If you search this site, you will find all kinds of recipes for various versions of pork and beans, largely because I feel the combination is divinely inspired. Most people are more familiar with the Brazilian version of this dish, but its origins are in Portugal, which ruled over Brazil for quite some time.
Either way, the stew is a perfect cold-weather meal that uses various bits from the pig that most people throw away: feet, tails, ears, shanks, hearts, etc. You can make your feijoada as sporty or as tame as you’d like. Mine is pretty tame, although I really do prefer it with a trotter tossed in — it adds a lot of collagen to the soup, which makes it richer and thicker. Besides, you chop up all the meat and fat from the feet before you serve.
I made this version with various bits and bobbles from a wild pig I shot, but there is no reason you couldn’t do this with a domesticated pig.
This version of feijoada is a riff off Portuguese feijoada — made with white beans, not the Brazilian version, which is basically the same only it uses black beans. And yes, I get the weird racial significance of the whole white bean-black bean thing.
Keys to this recipe are good beans and variety in the pork bits. The more various, the better. And smoke. You need something smoked in there, too.
Needless to say this stew keeps very well in the fridge, and reheats beautifully. Serve it with rice or a crusty bread.
Prep Time: 30 minutes, not including the time needed to soak the beans
Cook Time: 3 hours
- 2 pounds white beans or Canario yellow beans
- 1 ham hock or smoked turkey leg
- 2 pounds linguica sausage
- 2 pounds pork shoulder, cut into large chunks (or chopped heart, or shanks)
- 1 pig’s trotter (optional)
- 2 large carrots, sliced into rounds
- 1 large onion, chopped
- 1 head garlic, peeled but otherwise whole
- 1 tablespoon piri-piri hot sauce or chile paste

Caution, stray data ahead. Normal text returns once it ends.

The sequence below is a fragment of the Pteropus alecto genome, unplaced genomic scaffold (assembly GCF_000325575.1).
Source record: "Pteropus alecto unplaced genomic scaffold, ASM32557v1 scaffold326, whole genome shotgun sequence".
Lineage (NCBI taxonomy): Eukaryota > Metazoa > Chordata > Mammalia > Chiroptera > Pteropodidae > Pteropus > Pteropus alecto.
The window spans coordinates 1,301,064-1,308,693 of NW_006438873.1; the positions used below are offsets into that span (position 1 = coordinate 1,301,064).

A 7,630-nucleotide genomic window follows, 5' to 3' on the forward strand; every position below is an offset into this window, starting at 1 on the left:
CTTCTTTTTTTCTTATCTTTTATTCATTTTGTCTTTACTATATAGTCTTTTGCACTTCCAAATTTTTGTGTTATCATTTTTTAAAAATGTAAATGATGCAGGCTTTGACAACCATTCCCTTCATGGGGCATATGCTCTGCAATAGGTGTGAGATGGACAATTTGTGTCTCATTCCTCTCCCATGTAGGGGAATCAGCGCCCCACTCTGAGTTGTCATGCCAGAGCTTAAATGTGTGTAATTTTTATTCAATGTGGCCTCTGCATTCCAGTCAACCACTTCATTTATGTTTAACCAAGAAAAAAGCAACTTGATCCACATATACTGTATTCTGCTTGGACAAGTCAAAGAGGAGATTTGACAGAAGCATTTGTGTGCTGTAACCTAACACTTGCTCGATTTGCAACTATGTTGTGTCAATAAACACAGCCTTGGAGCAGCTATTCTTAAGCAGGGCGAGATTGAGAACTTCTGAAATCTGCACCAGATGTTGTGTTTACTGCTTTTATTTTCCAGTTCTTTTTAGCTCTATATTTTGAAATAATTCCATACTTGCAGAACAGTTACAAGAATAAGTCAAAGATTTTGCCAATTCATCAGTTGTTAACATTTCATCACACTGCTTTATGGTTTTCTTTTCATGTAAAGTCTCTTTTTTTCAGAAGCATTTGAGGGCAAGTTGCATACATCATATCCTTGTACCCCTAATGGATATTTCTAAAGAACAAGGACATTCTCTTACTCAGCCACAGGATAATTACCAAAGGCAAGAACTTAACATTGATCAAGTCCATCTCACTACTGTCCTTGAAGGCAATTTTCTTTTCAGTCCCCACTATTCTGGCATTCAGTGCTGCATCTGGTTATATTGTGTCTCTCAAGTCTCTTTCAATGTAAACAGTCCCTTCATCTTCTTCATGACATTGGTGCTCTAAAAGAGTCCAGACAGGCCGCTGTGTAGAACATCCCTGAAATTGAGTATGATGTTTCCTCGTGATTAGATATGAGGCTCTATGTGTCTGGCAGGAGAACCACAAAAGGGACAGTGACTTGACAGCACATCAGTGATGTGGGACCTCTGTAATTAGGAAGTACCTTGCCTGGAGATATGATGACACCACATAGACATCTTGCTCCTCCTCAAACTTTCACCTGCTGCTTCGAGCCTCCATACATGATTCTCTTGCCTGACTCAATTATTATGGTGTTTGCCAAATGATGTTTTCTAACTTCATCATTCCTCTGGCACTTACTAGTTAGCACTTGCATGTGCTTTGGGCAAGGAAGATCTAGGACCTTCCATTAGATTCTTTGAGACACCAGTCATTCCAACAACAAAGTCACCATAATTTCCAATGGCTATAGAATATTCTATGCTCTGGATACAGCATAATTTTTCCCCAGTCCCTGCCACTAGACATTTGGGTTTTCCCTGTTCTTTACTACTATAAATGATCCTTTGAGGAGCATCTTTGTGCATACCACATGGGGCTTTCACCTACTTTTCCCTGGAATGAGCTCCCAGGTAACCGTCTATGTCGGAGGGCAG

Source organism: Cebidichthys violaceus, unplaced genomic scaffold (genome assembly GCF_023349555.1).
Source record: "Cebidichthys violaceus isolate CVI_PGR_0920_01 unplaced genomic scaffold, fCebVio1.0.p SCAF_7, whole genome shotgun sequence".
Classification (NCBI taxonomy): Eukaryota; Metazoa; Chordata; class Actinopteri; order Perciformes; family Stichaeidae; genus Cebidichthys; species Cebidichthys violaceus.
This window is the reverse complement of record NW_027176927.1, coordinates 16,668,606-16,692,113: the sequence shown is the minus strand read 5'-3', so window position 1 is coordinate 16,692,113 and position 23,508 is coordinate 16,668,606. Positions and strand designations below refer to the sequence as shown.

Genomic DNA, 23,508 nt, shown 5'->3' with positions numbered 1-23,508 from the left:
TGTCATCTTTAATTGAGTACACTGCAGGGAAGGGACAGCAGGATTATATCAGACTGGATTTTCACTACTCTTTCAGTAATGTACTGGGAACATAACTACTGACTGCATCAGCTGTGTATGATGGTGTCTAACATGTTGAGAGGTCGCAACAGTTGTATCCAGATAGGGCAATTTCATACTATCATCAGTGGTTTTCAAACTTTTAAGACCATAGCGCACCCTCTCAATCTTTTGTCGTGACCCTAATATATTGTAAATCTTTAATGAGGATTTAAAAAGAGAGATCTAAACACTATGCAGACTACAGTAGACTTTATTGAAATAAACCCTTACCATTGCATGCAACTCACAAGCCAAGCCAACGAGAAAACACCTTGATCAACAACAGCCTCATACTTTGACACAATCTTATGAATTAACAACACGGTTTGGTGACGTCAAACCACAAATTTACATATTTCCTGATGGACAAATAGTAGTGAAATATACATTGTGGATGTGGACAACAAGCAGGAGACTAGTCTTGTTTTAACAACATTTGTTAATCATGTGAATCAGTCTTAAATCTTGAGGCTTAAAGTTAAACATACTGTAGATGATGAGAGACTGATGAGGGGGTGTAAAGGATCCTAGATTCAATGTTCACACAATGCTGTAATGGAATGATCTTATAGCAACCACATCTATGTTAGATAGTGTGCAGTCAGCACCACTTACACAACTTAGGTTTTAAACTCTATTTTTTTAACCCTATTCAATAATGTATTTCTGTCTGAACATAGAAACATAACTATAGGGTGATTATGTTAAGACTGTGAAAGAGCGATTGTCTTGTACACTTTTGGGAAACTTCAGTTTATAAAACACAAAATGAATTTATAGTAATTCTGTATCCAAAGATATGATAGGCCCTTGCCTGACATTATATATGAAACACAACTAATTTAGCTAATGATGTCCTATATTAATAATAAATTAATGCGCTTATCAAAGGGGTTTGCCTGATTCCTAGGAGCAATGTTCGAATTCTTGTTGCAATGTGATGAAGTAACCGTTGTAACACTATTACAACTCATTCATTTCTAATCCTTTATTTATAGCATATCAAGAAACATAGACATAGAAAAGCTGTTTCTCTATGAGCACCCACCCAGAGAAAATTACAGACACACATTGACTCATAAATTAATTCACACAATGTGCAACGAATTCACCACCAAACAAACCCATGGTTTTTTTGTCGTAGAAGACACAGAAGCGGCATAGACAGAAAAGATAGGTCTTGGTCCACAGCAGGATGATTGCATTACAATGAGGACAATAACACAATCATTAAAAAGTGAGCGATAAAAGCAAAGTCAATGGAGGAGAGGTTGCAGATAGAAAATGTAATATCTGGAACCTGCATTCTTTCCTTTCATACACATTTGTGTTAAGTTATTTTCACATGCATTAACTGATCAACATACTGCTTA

- 1 tablespoon ground coriander seed
- 4 bay leaves
- 1/2 cup crushed tomatoes
- Black pepper and chopped parsley to garnish
- At least 2 quarts pork broth or water
- Soak beans for at least 8 hours. If you don’t have 8 hours, soak repeatedly in the hottest water you can get from the tap, replacing it when it cools. This second method should take about 3 hours.
- In a large pot or Dutch oven, gently brown the pork shoulder in a tablespoon or two of olive oil. Do this in batches and don’t crowd the pot. While you are doing this, preheat oven to 300°F. Hack at the trotter with a cleaver or heavy chefs knife to open it up in many places — this is to let the collagen and fat infuse into the stew.
- When the pork shoulder has browned, remove it for the moment and add the onions. Cook until translucent. Add back the browned pork shoulder, the trotter, ham hock, coriander, bay leaves and a healthy sprinkling of salt, then add the beans and mix it all together.
- Cover by 1 inch with pork broth or water. Ideally you are making this as an adjunct to making stock, such as when you have large pieces of a hog, like, say, a head. The feijoada will be better with pork broth, but don’t despair if you don’t have any. Use water or vegetable broth. Do not substitute beef or chicken broth. Bring to a simmer and cover. Put in the oven for 90 minutes.
- Remove from oven and test the beans. If they are getting sorta tender, you’re good. If they are still rocks, return to the oven for another 20 minutes. If the beans are getting tender, add the linguica sausage, carrots, garlic cloves, chile paste and tomatoes. Cover and return to the oven for 30 minutes.
- Check to see how the carrots are doing. The beans should be tender by now. Once the carrots are soft but not falling apart, remove the sausage, slice into chunks, and return to the pot. Pull out the shanks and trotter if you are using them and pull off all the meat and fat, etc. Chop as coarsely as you like and put back in the stew. Return to the oven for 10 minutes.
- Remove and, still covered, leave the pot on top of the stove for up to 20 minutes, although you can serve immediately. Ladle into bowls, garnish with chopped parsley and black pepper, and serve with crusty bread and a lusty Portuguese wine, such as Touriga Nacional.